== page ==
The ball is in our court
Do we know enough to change the building code and should those changes apply to all buildings, or just to tall buildings or buildings considered high profile targets? Weve got to reach a consensus on those questions, and we most certainly need further research on some of the key issues raised in this report.
Building information modeling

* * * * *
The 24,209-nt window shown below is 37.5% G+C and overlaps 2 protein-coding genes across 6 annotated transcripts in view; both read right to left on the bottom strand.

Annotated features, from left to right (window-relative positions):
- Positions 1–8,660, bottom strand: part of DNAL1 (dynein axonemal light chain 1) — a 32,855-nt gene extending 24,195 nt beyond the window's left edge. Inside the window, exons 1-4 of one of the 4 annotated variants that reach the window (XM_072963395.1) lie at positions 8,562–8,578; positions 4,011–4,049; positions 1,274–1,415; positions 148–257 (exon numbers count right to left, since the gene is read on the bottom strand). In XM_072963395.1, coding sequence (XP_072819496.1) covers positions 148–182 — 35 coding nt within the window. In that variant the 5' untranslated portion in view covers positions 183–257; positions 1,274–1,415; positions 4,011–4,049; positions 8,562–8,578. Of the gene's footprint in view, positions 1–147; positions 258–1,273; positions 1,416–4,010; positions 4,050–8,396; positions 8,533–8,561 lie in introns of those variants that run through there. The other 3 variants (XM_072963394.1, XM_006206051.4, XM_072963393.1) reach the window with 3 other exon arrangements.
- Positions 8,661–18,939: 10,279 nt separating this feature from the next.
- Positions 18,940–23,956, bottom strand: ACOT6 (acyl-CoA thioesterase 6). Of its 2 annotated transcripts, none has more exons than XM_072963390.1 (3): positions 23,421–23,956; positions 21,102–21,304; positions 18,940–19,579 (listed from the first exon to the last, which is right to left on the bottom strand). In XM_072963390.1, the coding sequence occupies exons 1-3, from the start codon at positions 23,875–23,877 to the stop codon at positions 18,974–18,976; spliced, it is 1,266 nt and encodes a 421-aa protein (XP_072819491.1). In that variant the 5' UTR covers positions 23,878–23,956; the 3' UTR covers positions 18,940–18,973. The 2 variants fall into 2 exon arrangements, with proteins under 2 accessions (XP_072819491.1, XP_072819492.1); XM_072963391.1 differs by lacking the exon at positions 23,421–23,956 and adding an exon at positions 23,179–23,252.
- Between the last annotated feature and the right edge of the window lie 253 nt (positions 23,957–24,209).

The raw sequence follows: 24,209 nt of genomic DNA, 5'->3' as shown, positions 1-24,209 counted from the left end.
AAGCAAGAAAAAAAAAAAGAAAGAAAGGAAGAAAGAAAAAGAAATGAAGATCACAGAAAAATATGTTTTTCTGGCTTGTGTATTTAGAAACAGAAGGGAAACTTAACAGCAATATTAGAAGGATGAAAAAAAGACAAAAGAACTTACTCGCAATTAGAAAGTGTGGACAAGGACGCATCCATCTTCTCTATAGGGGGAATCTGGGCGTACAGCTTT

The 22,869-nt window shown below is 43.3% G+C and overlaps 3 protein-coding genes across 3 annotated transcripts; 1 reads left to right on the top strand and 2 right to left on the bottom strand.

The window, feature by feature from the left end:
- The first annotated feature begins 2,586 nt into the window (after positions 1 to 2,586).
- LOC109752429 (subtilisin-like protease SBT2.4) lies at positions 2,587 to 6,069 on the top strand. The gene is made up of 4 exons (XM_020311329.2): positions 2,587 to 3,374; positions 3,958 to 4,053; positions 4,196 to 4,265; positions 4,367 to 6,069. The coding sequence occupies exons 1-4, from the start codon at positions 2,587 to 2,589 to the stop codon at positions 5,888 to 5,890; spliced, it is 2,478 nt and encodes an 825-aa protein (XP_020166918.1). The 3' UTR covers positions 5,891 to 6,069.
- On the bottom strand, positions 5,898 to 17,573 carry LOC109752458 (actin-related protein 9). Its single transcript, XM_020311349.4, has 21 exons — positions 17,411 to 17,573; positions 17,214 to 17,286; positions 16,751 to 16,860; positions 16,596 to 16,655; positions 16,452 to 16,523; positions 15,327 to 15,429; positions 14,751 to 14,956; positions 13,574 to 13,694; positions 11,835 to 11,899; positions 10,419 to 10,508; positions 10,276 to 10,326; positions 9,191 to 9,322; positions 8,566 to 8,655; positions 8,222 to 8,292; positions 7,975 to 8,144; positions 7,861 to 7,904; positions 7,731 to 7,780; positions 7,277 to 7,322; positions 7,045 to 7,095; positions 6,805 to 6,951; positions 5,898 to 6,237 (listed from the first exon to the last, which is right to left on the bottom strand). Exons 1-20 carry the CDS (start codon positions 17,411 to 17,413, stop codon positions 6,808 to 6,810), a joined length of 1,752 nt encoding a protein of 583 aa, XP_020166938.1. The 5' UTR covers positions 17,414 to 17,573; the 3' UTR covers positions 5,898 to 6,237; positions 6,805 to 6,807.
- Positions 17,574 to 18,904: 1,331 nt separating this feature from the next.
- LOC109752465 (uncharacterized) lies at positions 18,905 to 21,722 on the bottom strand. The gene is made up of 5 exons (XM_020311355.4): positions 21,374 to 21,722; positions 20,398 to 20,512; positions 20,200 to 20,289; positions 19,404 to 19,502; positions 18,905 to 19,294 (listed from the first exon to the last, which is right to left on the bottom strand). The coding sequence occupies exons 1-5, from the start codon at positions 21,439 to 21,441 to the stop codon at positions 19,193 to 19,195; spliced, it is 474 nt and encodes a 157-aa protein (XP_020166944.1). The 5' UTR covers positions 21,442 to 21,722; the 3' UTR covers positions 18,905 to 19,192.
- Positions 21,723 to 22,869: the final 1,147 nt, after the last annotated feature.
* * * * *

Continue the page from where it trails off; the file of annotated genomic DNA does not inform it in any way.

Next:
China, it seems, is one giant construction project. And like all giants, it has a large appetite — in this case, for construction materials. Half a world away, Chinas consumption of raw materials has created indigestion for American architects and structural engineers, forcing them to struggle with the spiraling cost and availability of structural steel and concrete for their projects. With each change in the price of materials — sometimes weekly — project costs escalate, necessitating a constant process of redesign as teams strive to hit construction budget targets. And with each such cycle, you can hear the cry of the structural engineers, asked once again to reduce the cost of the work: Not again!Of course, Chinas effect on steel prices is hardly the only challenge structural engineers face on projects large and small. And in most of those projects, the cost and associated tedium of these changes are skewed to the later stages of a project, as the architects and developers become better acquainted with the engineering issues.